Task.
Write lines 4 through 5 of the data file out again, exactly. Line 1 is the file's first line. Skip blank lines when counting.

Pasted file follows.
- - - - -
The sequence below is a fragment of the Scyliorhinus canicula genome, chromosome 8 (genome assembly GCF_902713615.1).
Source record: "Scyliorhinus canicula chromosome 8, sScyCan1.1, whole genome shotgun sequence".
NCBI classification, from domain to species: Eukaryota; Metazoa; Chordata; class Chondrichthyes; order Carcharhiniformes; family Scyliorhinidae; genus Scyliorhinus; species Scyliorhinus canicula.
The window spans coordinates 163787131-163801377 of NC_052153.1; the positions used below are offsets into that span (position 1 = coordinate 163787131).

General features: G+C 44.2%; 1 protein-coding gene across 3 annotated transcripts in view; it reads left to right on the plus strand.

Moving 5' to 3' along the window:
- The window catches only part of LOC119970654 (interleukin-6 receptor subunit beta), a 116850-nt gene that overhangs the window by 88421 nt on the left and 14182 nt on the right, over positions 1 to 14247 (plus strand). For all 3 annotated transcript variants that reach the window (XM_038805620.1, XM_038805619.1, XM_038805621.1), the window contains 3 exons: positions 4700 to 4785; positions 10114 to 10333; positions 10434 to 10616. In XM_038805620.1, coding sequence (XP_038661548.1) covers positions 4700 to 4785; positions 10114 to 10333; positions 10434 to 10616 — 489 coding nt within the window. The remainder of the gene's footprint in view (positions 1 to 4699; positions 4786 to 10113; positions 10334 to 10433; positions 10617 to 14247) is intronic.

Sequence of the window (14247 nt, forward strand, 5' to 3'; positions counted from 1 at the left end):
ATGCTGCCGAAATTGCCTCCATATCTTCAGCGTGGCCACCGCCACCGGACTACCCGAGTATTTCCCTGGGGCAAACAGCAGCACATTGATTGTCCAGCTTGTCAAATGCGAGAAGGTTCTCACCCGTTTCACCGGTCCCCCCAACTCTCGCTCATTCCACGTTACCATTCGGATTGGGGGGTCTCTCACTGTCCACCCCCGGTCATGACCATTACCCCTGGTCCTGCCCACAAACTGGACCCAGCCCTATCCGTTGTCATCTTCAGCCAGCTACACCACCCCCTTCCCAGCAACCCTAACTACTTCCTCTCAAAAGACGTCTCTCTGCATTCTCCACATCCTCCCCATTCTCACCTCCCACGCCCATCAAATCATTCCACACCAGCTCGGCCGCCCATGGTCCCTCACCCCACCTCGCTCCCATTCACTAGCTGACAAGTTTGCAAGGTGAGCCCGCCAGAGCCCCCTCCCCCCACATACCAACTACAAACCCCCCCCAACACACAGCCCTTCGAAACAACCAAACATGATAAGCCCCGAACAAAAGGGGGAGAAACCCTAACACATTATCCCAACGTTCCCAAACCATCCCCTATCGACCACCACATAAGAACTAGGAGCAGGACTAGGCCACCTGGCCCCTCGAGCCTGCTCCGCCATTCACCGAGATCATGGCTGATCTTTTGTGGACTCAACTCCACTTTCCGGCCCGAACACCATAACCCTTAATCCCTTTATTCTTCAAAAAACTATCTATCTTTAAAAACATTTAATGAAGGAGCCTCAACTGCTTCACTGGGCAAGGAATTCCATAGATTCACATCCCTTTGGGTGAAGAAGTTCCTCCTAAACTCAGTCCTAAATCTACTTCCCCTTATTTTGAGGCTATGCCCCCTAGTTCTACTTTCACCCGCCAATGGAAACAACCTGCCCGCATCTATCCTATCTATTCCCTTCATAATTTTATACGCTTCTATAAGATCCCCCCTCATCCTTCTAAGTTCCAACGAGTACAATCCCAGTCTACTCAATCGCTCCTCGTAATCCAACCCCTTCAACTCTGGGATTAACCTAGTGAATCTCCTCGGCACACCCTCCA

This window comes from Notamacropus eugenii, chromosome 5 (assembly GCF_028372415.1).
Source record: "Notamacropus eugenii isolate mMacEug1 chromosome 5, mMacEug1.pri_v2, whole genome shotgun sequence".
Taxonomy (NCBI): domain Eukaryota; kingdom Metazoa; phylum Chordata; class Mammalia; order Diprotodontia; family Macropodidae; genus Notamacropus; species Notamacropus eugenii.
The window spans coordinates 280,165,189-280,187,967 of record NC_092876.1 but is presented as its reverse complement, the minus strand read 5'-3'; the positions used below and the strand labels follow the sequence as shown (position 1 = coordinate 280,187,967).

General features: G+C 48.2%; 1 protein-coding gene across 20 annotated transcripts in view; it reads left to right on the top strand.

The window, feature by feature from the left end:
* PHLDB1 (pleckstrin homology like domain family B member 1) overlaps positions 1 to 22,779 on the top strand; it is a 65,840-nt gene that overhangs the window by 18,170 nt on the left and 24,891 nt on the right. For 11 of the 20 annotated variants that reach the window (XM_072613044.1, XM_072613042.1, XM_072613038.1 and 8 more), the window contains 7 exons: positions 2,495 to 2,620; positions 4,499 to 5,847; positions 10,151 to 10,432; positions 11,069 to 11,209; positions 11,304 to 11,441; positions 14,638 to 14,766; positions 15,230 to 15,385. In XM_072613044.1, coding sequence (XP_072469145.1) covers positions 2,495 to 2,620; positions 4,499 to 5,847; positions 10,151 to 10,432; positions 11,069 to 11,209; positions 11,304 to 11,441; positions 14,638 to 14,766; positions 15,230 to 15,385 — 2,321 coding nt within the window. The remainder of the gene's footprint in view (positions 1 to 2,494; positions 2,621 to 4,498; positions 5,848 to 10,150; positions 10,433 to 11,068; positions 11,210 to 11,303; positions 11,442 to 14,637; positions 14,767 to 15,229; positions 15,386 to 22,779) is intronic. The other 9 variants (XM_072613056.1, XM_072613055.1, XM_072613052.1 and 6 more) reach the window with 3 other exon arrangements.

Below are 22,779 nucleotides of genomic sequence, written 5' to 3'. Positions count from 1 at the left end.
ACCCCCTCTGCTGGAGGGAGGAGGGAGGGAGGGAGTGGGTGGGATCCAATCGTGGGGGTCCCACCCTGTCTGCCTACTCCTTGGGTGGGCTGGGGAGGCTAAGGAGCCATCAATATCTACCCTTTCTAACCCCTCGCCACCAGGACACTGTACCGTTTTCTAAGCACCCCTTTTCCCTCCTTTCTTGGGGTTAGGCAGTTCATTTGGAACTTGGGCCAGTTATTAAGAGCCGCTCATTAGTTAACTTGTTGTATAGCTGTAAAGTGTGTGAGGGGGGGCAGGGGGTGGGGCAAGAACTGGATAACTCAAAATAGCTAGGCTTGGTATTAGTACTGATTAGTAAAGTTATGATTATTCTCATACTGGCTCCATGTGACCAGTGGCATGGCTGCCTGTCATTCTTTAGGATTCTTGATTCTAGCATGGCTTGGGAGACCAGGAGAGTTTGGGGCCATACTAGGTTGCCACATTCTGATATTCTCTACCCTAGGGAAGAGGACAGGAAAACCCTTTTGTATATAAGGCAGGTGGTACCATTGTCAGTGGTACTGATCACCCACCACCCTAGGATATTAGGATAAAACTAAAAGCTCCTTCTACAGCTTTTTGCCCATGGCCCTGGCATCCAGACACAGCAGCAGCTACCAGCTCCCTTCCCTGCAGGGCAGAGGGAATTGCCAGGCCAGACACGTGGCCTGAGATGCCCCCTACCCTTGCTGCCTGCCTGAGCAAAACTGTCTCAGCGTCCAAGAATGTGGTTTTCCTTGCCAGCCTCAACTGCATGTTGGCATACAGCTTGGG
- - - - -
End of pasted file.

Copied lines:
The window spans coordinates 163787131-163801377 of NC_052153.1; the positions used below are offsets into that span (position 1 = coordinate 163787131).

General features: G+C 44.2%; 1 protein-coding gene across 3 annotated transcripts in view; it reads left to right on the plus strand.